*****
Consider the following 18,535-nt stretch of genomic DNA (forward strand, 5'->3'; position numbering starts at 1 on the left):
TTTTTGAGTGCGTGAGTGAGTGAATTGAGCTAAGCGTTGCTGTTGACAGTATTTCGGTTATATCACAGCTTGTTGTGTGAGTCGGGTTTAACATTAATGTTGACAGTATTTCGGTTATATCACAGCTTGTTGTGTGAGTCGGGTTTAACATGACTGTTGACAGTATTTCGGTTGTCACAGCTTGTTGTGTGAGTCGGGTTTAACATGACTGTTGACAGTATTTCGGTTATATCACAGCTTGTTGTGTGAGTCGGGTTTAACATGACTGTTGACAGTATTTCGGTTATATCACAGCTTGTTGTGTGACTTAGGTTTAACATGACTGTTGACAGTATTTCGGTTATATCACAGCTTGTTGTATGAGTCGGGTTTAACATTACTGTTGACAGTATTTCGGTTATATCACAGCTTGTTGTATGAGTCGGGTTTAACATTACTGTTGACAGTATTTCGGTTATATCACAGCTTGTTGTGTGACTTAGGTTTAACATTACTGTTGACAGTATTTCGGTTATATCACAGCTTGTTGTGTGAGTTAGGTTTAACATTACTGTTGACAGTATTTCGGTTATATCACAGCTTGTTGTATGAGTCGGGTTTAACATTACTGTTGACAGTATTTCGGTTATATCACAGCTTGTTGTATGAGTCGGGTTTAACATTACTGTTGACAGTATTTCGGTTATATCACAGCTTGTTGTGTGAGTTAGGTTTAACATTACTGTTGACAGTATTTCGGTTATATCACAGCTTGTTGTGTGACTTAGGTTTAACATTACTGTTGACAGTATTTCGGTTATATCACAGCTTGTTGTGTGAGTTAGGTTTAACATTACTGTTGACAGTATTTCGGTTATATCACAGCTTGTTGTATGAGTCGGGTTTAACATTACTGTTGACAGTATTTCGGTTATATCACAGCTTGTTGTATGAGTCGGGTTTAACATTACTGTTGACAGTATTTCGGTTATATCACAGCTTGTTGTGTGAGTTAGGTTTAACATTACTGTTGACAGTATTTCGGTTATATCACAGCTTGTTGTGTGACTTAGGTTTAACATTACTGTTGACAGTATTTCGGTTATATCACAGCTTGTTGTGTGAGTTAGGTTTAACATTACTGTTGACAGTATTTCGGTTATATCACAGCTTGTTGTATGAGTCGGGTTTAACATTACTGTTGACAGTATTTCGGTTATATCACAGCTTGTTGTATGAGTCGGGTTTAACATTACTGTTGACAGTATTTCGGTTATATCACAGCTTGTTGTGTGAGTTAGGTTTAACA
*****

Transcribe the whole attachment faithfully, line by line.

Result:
Consider the following 18,535-nt stretch of genomic DNA (forward strand, 5'->3'; position numbering starts at 1 on the left):
TTTTTGAGTGCGTGAGTGAGTGAATTGAGCTAAGCGTTGCTGTTGACAGTATTTCGGTTATATCACAGCTTGTTGTGTGAGTCGGGTTTAACATTAATGTTGACAGTATTTCGGTTATATCACAGCTTGTTGTGTGAGTCGGGTTTAACATGACTGTTGACAGTATTTCGGTTGTCACAGCTTGTTGTGTGAGTCGGGTTTAACATGACTGTTGACAGTATTTCGGTTATATCACAGCTTGTTGTGTGAGTCGGGTTTAACATGACTGTTGACAGTATTTCGGTTATATCACAGCTTGTTGTGTGACTTAGGTTTAACATGACTGTTGACAGTATTTCGGTTATATCACAGCTTGTTGTATGAGTCGGGTTTAACATTACTGTTGACAGTATTTCGGTTATATCACAGCTTGTTGTATGAGTCGGGTTTAACATTACTGTTGACAGTATTTCGGTTATATCACAGCTTGTTGTGTGACTTAGGTTTAACATTACTGTTGACAGTATTTCGGTTATATCACAGCTTGTTGTGTGAGTTAGGTTTAACATTACTGTTGACAGTATTTCGGTTATATCACAGCTTGTTGTATGAGTCGGGTTTAACATTACTGTTGACAGTATTTCGGTTATATCACAGCTTGTTGTATGAGTCGGGTTTAACATTACTGTTGACAGTATTTCGGTTATATCACAGCTTGTTGTGTGAGTTAGGTTTAACATTACTGTTGACAGTATTTCGGTTATATCACAGCTTGTTGTGTGACTTAGGTTTAACATTACTGTTGACAGTATTTCGGTTATATCACAGCTTGTTGTGTGAGTTAGGTTTAACATTACTGTTGACAGTATTTCGGTTATATCACAGCTTGTTGTATGAGTCGGGTTTAACATTACTGTTGACAGTATTTCGGTTATATCACAGCTTGTTGTATGAGTCGGGTTTAACATTACTGTTGACAGTATTTCGGTTATATCACAGCTTGTTGTGTGAGTTAGGTTTAACATTACTGTTGACAGTATTTCGGTTATATCACAGCTTGTTGTGTGACTTAGGTTTAACATTACTGTTGACAGTATTTCGGTTATATCACAGCTTGTTGTGTGAGTTAGGTTTAACATTACTGTTGACAGTATTTCGGTTATATCACAGCTTGTTGTATGAGTCGGGTTTAACATTACTGTTGACAGTATTTCGGTTATATCACAGCTTGTTGTATGAGTCGGGTTTAACATTACTGTTGACAGTATTTCGGTTATATCACAGCTTGTTGTGTGAGTTAGGTTTAACA